The Revolution Will Be Televised

Donald Trump speaks during a CNN debate in 2016. (Rhone Wise/AFP/Getty Images)

When is it appropriate to platform a coup plotter?

As a wee pundit I never anticipated having to consider that question. But such are the novel ethical dilemmas that our glorious populist age has thrust upon us.

CNN announced yesterday that it plans to host Donald Trump at a televised prime-time town hall in New Hampshire on May 10. Much of the commentariat found this news “triggering,” to borrow a term, notwithstanding the fact that Trump was reinstated by major social media platforms like Facebook and Twitter months ago.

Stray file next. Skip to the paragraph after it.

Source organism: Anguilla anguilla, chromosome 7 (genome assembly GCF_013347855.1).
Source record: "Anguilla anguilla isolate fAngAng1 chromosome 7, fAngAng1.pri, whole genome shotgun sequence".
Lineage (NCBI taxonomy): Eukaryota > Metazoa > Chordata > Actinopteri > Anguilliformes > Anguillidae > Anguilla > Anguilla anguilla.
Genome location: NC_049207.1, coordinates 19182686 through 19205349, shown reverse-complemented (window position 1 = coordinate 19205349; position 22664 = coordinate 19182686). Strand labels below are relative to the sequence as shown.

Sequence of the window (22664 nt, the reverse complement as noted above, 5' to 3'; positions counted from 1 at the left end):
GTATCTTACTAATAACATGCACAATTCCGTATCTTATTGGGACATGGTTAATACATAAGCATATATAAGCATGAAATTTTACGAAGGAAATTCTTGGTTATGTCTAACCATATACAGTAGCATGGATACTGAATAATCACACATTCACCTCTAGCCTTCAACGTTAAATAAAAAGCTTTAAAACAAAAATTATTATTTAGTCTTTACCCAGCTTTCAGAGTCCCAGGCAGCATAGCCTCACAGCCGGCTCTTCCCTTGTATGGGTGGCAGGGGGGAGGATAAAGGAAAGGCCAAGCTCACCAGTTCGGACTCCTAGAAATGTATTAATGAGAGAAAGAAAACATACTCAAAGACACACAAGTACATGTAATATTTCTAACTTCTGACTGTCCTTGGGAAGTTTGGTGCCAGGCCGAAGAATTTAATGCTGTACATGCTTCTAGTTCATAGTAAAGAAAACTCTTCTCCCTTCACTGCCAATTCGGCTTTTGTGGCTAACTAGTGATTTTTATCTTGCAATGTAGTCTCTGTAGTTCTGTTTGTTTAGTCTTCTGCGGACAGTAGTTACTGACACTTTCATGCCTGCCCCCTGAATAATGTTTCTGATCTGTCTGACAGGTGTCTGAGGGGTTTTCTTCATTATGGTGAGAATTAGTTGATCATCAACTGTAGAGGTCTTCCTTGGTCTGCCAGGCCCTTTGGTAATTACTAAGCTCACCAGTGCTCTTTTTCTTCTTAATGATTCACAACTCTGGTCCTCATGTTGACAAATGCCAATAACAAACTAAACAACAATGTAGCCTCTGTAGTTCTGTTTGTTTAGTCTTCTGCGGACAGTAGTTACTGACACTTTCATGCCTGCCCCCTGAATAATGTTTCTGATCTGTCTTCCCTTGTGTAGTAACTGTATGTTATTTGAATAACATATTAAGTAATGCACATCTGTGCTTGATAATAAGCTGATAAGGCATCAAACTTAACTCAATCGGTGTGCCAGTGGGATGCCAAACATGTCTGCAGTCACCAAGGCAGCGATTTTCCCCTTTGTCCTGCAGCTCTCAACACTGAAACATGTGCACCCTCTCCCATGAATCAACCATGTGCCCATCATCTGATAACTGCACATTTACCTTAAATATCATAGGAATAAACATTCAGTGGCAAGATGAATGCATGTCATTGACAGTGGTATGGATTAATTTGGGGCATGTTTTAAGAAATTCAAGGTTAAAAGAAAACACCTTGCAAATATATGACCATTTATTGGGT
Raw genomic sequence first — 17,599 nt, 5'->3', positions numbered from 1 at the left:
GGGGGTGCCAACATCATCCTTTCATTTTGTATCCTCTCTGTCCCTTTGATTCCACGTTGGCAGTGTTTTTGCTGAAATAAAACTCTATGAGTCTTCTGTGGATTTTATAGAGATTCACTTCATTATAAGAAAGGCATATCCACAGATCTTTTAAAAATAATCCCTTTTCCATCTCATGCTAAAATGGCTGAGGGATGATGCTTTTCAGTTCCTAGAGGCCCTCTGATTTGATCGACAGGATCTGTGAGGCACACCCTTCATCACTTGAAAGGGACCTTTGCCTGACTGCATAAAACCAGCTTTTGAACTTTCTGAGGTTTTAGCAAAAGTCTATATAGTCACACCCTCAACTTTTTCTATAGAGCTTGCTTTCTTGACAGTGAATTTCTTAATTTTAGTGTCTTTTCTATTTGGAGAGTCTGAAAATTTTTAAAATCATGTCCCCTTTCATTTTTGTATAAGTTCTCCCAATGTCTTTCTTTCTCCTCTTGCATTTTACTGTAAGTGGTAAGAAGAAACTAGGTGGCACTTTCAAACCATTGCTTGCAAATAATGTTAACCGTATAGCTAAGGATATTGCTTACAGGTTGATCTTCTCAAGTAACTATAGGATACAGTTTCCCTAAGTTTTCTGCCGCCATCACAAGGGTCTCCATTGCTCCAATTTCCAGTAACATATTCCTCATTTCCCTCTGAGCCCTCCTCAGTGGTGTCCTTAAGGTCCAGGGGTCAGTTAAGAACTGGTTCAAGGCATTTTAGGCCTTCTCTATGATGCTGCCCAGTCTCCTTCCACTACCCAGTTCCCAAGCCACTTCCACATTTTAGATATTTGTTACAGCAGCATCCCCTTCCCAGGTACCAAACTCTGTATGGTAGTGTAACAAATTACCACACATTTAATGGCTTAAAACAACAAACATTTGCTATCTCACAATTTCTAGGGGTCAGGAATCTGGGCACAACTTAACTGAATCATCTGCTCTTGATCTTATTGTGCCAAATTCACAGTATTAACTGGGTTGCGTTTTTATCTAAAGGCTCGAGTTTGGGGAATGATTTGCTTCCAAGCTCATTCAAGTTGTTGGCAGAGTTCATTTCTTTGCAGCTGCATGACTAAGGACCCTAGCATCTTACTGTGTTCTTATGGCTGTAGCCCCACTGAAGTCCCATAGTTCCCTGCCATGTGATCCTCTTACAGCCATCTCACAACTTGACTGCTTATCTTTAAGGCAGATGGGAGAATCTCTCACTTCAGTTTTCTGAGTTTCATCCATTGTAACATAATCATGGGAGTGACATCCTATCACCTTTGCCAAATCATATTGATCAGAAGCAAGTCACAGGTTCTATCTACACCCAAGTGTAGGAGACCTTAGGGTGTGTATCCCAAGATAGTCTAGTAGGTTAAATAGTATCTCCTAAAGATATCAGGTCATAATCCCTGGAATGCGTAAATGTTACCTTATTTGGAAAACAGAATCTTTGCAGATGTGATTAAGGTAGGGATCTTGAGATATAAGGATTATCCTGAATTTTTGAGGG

That’s because the relationship between Trump and CNN has been, and remains, a special sore spot among his critics. As an NBC executive years ago, Jeff Zucker made a TV star of Trump by greenlighting The Apprentice. Years later, as head of CNN, he made a political star of him by lavishing airtime on his longshot presidential campaign, sometimes airing his rallies from start to finish. It’s no exaggeration to say that Zucker “helped create” Trump as a cultural phenomenon.

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